Case study

Diamond Parking

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Locations in North America




Established by the Diamond family in 1922, and the oldest parking company in the world, Diamond Parking provides a full range of parking-related services for more than 2,000 diverse locations across western North America. With a variety of customers including airports, property managers, developers and landlords, this Seattle-based, multinational corporation covers all facets of car lots beyond management to also feature accounting, facility design, financing and various auto-assistance-related services.


Transportation and Logistics

Annual Revenue

$120 Million


Anyone who thinks a parking company would not fall prey to the challenges of complex billing would be sorely mistaken. The company was operating multiple AS/400 systems, continually customized for them – and for each location – since the 1980’s, with a growing understanding that this inherently closed system was neither sustainable nor scalable. Internal support resources were verging on retirement and expecting field managers for approximately 2,000 parking locations to send in spreadsheets to corporate for daily revenue posting and billing purposes was no longer feasible.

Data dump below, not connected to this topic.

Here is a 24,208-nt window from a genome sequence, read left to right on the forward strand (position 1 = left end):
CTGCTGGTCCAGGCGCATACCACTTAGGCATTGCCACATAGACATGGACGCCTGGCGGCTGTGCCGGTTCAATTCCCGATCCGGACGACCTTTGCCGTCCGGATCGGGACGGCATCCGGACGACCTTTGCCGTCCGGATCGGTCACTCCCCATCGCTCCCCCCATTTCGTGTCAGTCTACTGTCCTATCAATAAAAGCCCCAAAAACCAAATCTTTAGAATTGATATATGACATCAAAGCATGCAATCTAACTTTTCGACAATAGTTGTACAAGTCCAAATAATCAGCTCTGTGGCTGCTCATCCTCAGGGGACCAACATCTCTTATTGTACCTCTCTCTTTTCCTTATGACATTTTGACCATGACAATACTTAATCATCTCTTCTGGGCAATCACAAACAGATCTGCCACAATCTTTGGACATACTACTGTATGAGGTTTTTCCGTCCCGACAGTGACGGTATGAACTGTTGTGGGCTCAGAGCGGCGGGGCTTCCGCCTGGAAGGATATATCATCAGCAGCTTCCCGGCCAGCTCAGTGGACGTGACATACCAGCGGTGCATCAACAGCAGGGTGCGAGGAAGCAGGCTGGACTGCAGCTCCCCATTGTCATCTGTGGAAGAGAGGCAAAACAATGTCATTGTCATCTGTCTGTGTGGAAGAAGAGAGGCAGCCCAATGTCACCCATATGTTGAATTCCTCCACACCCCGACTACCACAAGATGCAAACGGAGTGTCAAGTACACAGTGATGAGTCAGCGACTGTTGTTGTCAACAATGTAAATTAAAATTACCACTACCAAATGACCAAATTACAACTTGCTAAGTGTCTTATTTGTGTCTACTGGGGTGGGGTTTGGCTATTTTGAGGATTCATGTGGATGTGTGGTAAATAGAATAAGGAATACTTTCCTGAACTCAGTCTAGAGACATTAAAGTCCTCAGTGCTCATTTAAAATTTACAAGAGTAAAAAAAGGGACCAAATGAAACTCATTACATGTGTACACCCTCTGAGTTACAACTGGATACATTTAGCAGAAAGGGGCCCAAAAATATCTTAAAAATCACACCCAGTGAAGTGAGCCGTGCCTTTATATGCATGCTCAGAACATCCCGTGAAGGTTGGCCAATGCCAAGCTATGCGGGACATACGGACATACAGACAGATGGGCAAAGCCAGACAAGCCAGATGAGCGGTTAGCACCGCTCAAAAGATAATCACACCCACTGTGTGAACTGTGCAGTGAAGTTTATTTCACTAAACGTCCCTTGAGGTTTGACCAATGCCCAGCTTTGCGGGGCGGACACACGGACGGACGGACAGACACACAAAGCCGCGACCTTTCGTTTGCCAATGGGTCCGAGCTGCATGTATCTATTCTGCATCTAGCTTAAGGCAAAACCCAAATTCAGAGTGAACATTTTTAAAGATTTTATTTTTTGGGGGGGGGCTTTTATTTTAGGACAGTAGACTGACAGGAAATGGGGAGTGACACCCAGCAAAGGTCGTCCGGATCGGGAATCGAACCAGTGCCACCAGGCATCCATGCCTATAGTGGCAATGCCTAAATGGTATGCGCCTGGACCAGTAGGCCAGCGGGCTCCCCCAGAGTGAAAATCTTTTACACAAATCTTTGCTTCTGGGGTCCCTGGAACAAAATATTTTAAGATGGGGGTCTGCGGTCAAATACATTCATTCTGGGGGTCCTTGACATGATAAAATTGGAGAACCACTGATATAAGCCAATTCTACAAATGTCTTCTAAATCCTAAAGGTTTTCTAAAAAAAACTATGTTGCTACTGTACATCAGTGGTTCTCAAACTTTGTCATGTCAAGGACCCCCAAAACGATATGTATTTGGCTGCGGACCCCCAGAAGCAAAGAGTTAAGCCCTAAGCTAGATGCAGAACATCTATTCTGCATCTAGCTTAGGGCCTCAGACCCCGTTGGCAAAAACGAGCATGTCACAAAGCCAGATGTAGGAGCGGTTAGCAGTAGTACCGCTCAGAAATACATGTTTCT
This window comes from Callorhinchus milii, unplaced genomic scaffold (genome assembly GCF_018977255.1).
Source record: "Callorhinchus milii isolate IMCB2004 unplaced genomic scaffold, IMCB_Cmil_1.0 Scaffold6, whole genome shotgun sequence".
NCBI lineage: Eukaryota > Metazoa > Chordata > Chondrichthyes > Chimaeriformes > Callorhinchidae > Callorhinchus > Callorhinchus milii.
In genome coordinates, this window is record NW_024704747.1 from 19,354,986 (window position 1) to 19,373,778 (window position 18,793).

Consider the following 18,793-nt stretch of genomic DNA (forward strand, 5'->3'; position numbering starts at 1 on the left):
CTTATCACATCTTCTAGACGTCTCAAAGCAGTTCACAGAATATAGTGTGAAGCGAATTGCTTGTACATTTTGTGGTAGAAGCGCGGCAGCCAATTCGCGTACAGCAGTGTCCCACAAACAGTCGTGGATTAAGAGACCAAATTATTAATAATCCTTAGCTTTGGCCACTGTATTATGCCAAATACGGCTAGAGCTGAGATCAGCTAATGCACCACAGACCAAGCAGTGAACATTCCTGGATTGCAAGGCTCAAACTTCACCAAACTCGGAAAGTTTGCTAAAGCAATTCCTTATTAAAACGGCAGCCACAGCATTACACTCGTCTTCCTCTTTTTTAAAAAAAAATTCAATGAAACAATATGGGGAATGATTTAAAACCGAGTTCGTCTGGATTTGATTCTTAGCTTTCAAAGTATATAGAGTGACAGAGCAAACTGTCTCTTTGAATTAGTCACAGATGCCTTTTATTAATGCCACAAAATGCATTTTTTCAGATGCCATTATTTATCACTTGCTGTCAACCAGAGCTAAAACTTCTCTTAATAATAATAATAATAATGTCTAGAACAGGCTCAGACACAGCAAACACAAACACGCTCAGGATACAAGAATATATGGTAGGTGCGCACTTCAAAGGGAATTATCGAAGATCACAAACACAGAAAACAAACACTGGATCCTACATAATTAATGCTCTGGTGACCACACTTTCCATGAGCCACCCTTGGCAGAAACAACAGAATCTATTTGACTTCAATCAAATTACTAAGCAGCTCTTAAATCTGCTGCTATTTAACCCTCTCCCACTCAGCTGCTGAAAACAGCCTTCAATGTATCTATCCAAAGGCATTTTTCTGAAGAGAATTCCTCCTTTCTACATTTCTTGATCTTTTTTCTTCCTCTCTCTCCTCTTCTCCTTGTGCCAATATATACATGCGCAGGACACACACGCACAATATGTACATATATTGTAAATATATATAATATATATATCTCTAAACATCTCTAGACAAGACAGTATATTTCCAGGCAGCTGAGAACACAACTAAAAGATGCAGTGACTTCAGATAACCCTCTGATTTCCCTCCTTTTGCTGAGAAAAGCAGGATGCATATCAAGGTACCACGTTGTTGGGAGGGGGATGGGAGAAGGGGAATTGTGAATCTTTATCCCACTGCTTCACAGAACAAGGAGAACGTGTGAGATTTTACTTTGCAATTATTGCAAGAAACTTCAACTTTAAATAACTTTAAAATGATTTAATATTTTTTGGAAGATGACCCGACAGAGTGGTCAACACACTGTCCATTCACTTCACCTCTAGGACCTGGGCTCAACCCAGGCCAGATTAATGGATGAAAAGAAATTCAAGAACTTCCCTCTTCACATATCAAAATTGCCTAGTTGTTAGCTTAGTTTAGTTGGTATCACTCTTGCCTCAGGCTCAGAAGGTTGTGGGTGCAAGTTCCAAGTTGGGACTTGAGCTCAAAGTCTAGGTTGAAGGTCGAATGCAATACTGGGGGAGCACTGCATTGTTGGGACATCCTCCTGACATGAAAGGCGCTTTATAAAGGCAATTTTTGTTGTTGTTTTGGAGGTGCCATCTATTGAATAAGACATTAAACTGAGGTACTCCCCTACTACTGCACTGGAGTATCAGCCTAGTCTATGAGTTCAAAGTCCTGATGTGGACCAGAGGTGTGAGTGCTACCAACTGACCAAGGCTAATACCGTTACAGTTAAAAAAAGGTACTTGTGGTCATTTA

Diamond Parking, which oversees locations in seven different states in the U.S. and two Canadian provinces, leases rather than owns most of its parking structures. Not only did revenue sharing with landlords need to be calculated, but billing scenarios including seasonal adjustments, individual landlord contract terms and lot usage were also included. It was a combustible combination of high volume, high complexity, too many spreadsheets and old, deficient internal systems.

“We had built-in redundancies we used with the old system – paper records were taken, and we had to do the same work at the back office to get it into the system,” said Greg Matous, Diamond Parking’s longtime Controller. “This closed system had an inability to produce reports or information for outside the system. Our goal was to make more of an open system and make it very accessible to our stakeholders – the city managers, property managers, etc.”